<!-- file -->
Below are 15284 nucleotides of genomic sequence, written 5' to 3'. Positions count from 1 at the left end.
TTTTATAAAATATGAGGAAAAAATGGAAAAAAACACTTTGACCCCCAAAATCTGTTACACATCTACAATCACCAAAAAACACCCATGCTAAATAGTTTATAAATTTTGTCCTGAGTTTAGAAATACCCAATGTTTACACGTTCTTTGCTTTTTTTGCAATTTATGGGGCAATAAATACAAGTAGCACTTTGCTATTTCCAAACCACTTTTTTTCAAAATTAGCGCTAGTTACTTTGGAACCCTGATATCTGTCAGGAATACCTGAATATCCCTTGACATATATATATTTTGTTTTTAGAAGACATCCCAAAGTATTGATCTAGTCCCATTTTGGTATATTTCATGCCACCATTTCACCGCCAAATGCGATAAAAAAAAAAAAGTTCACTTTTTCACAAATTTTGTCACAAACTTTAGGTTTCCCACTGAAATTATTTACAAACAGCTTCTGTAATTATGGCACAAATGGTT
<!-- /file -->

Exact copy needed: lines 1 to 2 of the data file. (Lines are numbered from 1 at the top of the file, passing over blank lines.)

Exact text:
Below are 15284 nucleotides of genomic sequence, written 5' to 3'. Positions count from 1 at the left end.
TTTTATAAAATATGAGGAAAAAATGGAAAAAAACACTTTGACCCCCAAAATCTGTTACACATCTACAATCACCAAAAAACACCCATGCTAAATAGTTTATAAATTTTGTCCTGAGTTTAGAAATACCCAATGTTTACACGTTCTTTGCTTTTTTTGCAATTTATGGGGCAATAAATACAAGTAGCACTTTGCTATTTCCAAACCACTTTTTTTCAAAATTAGCGCTAGTTACTTTGGAACCCTGATATCTGTCAGGAATACCTGAATATCCCTTGACATATATATATTTTGTTTTTAGAAGACATCCCAAAGTATTGATCTAGTCCCATTTTGGTATATTTCATGCCACCATTTCACCGCCAAATGCGATAAAAAAAAAAAAGTTCACTTTTTCACAAATTTTGTCACAAACTTTAGGTTTCCCACTGAAATTATTTACAAACAGCTTCTGTAATTATGGCACAAATGGTT